Mid-day we enjoyed lunch at 'Crabby Bill's', a cute restaurant where the crab cakes were judged a a tad on the bready side, but when you're hungry, you're hungry. Afterwards we walked a park behind the restaurant. I got some nice close up shots of a Limpkin trodding along the sedges. 

The Limpkin dragged a snail onto a lawn...
...a sly White Ibis slunk over to nab some of the treat

snail shell & cell phone

The evil White Ibis did get a bit of the snail, but the snail seemed large enough for everyone to get a meal off of it. Don't believe me? Check out the size of the things!

After lunch, we all headed over to Joe Overstreet Road, which was one of the places I remember best from earlier trips to Florida. Fair amount of wildlife on the road down to the lake.
A couple of Sandhill Cranes worked the roadside by a pasture
Joe Overstreet ends at Lake Kissammee 
Marian spotted some spots in the sky far off,
a pair of Snail Kites that put on something of an airshow
slightly better view of one of the Snail Kites - Damn me but they were so cool
After a few more stops to view birds, we stopped at a small park, which Larry told us often has both Black-bellied and Fulvous Whistling Ducks.
Beautiful pair of Black-bellied Whistling Ducks
Black-bellies are such beautiful ducks, with their pink bills. There were quite a few of them at the park. They were lifers for Steve and Marian.
Black-bellies showing off their fine upright stance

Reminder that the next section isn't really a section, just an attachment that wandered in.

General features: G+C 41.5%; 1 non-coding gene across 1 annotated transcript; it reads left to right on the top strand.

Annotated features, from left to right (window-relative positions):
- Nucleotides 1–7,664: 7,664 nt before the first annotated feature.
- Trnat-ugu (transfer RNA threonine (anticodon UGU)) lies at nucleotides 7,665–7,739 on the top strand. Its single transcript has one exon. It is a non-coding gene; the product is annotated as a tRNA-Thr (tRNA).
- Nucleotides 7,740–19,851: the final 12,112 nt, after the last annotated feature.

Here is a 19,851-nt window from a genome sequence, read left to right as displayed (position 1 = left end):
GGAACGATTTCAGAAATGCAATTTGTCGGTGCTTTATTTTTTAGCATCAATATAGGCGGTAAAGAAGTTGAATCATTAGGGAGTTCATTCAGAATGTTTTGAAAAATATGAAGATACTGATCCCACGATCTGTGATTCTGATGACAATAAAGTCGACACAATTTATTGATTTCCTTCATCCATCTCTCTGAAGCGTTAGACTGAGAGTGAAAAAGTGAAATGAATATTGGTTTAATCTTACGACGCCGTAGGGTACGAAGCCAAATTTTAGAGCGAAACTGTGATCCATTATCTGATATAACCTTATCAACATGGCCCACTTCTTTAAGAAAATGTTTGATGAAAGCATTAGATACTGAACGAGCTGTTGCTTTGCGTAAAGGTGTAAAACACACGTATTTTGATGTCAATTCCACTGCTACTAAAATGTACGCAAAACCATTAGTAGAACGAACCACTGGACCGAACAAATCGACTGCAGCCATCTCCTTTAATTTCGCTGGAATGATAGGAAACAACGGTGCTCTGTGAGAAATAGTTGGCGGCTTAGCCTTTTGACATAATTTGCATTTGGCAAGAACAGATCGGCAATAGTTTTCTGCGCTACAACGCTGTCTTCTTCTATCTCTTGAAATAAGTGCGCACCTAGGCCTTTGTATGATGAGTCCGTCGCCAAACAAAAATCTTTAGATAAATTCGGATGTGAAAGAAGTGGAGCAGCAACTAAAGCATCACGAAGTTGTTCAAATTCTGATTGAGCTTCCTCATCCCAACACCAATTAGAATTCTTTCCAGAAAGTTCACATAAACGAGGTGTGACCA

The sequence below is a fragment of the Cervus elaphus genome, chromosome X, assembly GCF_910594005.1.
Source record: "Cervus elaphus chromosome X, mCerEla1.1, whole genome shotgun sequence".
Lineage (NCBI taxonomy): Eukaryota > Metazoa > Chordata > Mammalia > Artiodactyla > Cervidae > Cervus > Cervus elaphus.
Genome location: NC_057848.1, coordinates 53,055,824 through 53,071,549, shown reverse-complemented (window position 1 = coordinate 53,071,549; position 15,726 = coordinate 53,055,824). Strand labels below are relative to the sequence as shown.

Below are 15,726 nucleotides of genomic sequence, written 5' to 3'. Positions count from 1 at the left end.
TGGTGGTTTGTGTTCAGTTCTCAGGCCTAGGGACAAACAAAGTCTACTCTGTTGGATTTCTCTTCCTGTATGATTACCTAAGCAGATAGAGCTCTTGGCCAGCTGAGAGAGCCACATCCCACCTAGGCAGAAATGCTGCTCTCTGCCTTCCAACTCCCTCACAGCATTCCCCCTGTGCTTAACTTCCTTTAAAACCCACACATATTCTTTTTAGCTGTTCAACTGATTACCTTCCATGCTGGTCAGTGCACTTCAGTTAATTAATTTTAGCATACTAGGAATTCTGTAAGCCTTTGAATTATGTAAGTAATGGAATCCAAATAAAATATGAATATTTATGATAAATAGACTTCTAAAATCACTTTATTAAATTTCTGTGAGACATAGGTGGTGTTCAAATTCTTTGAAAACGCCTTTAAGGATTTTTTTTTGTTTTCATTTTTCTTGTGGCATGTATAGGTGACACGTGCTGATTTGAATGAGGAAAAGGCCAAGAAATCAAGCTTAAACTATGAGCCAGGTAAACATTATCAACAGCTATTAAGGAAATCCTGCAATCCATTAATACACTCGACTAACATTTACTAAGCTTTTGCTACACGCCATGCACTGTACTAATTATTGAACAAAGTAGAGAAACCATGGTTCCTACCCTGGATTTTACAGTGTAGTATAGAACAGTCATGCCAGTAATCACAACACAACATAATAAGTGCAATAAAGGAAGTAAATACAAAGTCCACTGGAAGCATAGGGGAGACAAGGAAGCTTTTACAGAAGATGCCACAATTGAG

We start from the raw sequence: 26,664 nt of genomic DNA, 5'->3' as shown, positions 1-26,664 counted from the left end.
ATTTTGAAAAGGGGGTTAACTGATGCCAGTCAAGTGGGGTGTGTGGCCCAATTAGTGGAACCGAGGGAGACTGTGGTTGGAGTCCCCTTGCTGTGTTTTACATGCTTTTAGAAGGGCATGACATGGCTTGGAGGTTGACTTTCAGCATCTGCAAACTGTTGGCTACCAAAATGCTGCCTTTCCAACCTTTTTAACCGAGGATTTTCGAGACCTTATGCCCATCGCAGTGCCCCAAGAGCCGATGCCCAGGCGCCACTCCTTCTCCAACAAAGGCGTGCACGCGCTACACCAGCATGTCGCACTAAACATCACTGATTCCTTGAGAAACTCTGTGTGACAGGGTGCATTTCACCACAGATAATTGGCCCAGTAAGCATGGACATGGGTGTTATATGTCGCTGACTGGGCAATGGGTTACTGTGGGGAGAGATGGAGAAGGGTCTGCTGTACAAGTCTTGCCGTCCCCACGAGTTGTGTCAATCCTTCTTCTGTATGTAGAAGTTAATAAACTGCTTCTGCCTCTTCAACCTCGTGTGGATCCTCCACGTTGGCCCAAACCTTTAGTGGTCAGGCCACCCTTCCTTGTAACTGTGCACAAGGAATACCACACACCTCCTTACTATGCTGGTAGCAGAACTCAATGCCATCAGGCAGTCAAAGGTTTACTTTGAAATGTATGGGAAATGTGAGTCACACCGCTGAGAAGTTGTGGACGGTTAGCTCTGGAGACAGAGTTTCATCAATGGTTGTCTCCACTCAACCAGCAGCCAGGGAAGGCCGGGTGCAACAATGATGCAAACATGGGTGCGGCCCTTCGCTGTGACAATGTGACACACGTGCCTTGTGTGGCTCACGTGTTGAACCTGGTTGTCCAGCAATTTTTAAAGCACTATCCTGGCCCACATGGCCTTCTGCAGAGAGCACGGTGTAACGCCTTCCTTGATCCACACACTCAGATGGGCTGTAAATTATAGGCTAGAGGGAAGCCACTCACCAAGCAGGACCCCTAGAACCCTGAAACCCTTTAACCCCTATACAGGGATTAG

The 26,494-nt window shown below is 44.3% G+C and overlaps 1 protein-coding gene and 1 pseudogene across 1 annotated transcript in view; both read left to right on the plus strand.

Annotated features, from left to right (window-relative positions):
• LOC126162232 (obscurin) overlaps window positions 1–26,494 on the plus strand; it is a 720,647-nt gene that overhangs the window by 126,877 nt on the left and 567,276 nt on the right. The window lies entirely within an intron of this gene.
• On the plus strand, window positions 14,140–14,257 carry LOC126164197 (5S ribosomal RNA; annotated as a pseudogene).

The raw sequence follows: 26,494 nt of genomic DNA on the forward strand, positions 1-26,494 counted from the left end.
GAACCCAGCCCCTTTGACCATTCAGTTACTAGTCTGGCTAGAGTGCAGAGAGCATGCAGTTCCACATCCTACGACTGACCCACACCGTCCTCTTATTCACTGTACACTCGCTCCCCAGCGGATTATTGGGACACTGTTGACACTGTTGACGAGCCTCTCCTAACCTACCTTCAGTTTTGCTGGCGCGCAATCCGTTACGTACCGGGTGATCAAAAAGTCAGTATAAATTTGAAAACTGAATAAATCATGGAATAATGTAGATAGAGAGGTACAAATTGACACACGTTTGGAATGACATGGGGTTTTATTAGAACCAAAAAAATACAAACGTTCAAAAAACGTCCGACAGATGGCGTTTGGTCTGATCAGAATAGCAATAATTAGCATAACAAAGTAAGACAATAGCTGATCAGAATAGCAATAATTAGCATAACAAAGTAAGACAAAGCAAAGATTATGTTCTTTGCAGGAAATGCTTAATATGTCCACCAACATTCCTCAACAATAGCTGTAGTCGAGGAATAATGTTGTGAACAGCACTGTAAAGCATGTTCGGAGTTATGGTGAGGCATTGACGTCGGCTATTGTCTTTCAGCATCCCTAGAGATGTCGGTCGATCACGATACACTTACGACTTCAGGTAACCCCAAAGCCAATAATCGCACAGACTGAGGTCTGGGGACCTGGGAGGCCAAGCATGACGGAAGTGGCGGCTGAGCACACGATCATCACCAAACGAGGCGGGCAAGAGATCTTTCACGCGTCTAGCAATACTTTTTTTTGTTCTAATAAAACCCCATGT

There was an unusual lifer bird for me as well - a Muscovy Duck. For ages, the only way to get a Muscovy Duck for your life list was to go to south Texas with high hopes and pray for a wild one to cross your path. Nowadays however, as feral Muscovy Ducks are breeding and surviving in Florida, the Muscovys there count on one's ABA life list. They did the DNA testing and Florida's tame-ish Muscovys are the same as Texas' wild ones. Go figure. Yes, feels sort of like cheating to count the Florida Muscovys, but hey, I've got feral parrots on my life list so, lifer Muscovy; check!
on the left, Lifer Muscovy - check! 
There were many other birds on the lake too, such as Common Gallinules, Green Heron, domestic Mallards, Limpkins, White Ibis but for the life of us, we searched and searched and no Fulvous Whistling Ducks... until... Larry spotted one land on the far side of the lake. Time for the spotting scope.
Marian and Steve peering at way-out-on-the-lake Fulvous Whistling Duck
The persnickety Fulvous didn't come in closer for a good shot, then again, happiness is seeing a species a second time. I only recently got it as a lifer in South Texas. Nothing more satisfying that one's second look at a former lifer species; it kinda soothes your birding soul.

I got slightly better than a-poke-in-the-eye shots with my little Lumix camera through Larry's spotting scope.  The duck is the eensie blot in the lower center of the vignetted shot to the left here. Isn't the duck just the cutest?

Inset of the Fulvous

Yes, that is a genuine Fulvous Whistling Duck, and it's the best shot I've got of the species so far.  While we checked out the duck, a couple more Fulvous flew in, but they were even farther off. Oh well, we were all happy we got to add the ducks to our daily birds seen list.

Final note, there are some interesting dragonflies and butterflies in Florida - not that I care at all about insects, but look at this little darning needle.
Blue Dragonfly - that's its description and its species